A recent judgment by the Court of Appeal in the case of Mount Kenya Sundries Ltd v Macmillan Kenya (Publishers) Ltd  eKLR involved a copyright infringement claim with respect to two maps of Kenya produced between 1985 and 1990 by the Respondent, Macmillan (now known as Moran Publishers). At the High Court, Macmillan had successfully proved that Mount Kenya had reproduced and sold its maps without its authorisation contrary to the Copyright Act. This High Court decision has been discussed previously here.
In the present appeal, the court reconsidered the evidence, evaluated the submissions of both parties in order to determine several key issues including locus standi (standing to sue), copyright ownership of the maps and copyright infringement of the maps.
The Respondent claimed copyright infringement of its maps “Kenya Tourists Map” later called “Kenya Travelers’ Map” by the Respondent. According to the lower court, the Appellant’s map “Kenya Pictorial Tourists’ Map” was substantially similar to the Respondent’s save for changes made in certain aspects of the maps’ details.
On the issue of locus standi, the Court of Appeal agreed with the lower court that the Respondent was the equitable owner of the subject maps given that its parent company in the United Kingdom, Macmillan Publishers Ltd., made the maps specifically for the Respondent as evidenced by witness testimony stating that the maps were made by “Stephen Jonathan Beck Company in U.K….. for Macmillan Kenya”. Therefore, the Respondent had the capacity to commence the action in the High Court but, it would not have been entitled to relief if the assignment of copyright in the subject maps had not been obtained before the High Court suit was concluded.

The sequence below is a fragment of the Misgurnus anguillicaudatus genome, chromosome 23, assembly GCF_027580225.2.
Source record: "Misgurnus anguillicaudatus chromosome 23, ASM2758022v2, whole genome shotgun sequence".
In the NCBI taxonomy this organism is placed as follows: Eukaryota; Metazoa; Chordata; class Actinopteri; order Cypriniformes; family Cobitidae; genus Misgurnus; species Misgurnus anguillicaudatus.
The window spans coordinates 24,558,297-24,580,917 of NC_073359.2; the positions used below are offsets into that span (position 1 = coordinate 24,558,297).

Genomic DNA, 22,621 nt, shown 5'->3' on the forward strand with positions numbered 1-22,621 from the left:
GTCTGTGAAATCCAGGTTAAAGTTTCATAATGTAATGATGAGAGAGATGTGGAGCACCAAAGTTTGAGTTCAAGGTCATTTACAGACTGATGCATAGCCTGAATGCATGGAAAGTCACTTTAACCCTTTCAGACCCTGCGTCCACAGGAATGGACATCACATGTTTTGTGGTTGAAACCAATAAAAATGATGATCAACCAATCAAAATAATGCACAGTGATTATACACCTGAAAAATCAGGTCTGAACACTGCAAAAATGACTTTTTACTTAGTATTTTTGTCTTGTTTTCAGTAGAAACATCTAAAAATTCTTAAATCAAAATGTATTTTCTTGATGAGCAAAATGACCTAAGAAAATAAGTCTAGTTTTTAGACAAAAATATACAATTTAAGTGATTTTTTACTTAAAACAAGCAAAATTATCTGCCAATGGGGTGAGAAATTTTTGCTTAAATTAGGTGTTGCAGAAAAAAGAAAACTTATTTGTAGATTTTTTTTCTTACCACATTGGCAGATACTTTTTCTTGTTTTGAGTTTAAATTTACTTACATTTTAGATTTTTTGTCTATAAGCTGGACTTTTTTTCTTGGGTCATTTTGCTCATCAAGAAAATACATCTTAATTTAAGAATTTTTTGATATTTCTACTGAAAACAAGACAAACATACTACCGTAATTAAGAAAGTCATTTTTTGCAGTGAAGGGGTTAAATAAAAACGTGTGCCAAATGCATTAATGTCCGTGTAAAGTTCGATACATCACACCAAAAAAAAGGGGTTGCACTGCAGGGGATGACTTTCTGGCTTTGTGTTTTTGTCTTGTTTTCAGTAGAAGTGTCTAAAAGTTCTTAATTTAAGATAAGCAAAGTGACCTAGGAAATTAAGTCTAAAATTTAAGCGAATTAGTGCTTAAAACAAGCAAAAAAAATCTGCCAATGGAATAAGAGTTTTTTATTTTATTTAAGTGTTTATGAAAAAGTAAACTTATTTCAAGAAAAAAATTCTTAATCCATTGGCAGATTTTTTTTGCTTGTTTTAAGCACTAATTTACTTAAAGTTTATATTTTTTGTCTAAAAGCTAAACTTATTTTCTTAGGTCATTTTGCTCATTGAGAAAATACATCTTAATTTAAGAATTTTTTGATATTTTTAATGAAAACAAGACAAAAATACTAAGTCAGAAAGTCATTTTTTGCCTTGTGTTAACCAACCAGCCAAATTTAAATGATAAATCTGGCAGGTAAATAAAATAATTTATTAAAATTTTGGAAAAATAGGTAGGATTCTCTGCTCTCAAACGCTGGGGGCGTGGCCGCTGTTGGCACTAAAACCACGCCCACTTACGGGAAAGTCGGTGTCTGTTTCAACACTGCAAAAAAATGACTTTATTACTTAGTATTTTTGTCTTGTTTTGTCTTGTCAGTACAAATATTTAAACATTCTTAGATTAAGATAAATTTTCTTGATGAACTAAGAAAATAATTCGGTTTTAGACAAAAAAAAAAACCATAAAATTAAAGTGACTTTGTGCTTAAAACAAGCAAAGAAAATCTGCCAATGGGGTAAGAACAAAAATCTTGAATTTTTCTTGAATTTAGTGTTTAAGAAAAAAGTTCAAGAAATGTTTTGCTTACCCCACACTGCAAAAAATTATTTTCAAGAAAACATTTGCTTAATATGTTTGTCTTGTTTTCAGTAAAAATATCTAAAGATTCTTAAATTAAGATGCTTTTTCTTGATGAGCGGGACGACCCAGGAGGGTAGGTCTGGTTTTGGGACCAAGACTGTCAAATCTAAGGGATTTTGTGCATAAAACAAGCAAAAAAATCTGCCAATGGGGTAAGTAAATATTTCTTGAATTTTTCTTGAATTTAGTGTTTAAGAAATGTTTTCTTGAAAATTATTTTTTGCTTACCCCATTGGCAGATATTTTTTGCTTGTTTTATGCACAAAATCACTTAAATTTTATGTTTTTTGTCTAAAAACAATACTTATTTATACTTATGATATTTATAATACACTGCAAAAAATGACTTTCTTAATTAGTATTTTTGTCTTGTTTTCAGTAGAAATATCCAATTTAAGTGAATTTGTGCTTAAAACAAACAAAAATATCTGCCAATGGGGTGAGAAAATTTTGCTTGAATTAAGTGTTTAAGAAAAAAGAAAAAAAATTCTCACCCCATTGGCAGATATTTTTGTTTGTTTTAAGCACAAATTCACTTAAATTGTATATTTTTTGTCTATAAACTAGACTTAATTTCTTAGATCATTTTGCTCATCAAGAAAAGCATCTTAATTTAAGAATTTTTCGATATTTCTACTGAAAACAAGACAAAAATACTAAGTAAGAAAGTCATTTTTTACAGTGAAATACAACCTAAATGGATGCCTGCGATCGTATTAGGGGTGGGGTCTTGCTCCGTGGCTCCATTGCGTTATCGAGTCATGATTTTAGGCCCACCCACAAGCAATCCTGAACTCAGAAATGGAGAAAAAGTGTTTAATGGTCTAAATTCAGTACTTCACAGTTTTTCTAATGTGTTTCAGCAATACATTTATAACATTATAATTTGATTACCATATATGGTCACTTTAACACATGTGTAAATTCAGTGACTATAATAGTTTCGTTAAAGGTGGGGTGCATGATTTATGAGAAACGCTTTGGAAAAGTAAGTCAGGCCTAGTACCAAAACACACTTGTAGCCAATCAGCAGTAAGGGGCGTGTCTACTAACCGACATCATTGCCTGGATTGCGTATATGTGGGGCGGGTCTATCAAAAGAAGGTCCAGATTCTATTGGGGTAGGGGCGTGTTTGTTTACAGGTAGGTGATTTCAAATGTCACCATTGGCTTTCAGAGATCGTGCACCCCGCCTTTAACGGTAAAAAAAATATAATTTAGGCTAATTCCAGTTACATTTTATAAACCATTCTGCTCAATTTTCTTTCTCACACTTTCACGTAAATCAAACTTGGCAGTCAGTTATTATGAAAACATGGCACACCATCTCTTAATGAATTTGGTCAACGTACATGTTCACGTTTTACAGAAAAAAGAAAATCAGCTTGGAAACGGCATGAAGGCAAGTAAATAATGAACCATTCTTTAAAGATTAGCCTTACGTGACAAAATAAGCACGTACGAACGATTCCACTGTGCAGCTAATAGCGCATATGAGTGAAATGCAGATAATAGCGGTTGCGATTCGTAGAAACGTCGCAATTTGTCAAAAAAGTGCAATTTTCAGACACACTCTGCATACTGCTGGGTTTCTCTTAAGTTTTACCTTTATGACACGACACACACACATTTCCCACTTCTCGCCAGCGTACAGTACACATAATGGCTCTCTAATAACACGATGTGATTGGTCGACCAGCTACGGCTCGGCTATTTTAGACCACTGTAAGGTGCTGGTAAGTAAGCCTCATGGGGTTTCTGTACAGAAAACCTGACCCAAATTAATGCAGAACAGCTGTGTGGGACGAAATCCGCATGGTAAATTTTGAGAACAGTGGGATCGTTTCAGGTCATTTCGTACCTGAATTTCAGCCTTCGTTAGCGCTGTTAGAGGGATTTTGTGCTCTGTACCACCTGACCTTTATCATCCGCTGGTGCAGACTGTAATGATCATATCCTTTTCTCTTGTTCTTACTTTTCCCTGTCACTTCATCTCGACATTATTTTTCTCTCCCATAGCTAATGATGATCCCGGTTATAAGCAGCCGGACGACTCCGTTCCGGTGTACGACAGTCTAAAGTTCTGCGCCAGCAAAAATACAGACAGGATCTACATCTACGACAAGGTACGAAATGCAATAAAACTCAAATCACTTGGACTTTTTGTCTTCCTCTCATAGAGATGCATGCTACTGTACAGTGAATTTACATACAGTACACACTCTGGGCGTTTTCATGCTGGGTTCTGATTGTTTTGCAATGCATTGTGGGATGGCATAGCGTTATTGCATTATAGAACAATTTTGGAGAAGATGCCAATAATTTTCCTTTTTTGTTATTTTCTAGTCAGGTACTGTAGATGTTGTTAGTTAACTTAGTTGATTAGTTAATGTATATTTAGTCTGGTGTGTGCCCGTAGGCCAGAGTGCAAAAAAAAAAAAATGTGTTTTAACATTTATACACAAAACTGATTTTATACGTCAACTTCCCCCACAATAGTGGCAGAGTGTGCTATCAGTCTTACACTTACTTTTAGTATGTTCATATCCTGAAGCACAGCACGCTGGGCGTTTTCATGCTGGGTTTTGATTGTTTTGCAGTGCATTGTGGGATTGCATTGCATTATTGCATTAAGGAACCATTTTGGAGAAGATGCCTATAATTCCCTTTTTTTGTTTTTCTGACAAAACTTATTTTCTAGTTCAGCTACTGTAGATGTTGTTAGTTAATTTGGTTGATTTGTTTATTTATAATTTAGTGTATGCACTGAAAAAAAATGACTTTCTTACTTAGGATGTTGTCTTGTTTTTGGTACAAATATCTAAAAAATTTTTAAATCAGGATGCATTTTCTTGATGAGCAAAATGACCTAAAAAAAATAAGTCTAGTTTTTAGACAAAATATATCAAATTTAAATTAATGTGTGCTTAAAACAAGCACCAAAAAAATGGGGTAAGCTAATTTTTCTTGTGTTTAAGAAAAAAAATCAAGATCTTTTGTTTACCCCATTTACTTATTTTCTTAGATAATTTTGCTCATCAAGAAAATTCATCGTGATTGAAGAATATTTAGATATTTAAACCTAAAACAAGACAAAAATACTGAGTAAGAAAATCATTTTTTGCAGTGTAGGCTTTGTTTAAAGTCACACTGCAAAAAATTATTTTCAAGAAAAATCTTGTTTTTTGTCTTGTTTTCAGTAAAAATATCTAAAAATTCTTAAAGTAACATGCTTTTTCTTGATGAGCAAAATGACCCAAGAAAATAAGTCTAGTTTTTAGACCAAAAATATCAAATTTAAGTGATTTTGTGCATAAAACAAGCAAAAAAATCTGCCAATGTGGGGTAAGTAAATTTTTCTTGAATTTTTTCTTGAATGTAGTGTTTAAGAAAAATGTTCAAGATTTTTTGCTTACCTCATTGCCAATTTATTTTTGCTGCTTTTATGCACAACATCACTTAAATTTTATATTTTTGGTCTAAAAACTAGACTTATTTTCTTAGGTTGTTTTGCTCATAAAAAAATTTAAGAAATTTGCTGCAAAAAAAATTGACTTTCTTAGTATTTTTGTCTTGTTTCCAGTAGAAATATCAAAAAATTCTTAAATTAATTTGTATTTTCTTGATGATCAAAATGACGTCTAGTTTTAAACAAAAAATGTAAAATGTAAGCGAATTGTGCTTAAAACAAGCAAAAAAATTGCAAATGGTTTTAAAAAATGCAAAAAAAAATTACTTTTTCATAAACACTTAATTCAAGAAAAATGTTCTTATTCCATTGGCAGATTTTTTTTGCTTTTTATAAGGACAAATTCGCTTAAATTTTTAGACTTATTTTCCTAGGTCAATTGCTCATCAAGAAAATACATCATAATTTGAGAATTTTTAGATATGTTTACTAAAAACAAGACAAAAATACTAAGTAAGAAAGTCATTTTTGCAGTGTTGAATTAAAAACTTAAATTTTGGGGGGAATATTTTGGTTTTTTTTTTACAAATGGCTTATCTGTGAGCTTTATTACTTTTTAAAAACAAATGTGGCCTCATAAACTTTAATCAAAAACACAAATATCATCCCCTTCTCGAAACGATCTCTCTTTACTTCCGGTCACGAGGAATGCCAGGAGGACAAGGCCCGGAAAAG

The court agreed with the lower court that the Respondent had established that it had copyright in its maps based on the witness testimonies of the Plaintiff and Defence witnesses. On the issue of copyright infringement, the court examined the record from the expert witness testimonies before the lower court. The appeal court upheld the High Court’s decision to discredit both the qualifications of the Defendant’s expert witnesses and the evidence they produced in court. As such, the Appellant was found to be the one who substantially copied the Respondent’s maps. In this connection, the appeal court stated as follows:
“It is therefore not only the reproduction of the entire protected work that would constitute an infringement, in our view, reproduction of a substantial part of the work would still constitute an infringement.(…) The appellant freely acknowledged that before the respondent complained, it produced the copied maps for sale to the public. It did so without the licence of the respondent. By so doing, it infringed the respondent’s copyright in its maps. In the case before us the points of resemblance and dissimilarity in the maps of the respondent compared with the appellant’s maps taken as a whole clearly give the impression to an ordinary observer that the appellant’s maps are those of the respondent.
Given our finding that the respondent’s maps were produced in 1985, and revised in 1989, the inevitable conclusion is that the appellant’s maps which were produced in or about 1990 were produced after those of the respondent and if any copying took place it was by the appellant.”
As a result, the Court of Appeal held that the High Court had come to the correct conclusion on the evidence and the law that the Appellant had violated the Respondent’s copyright.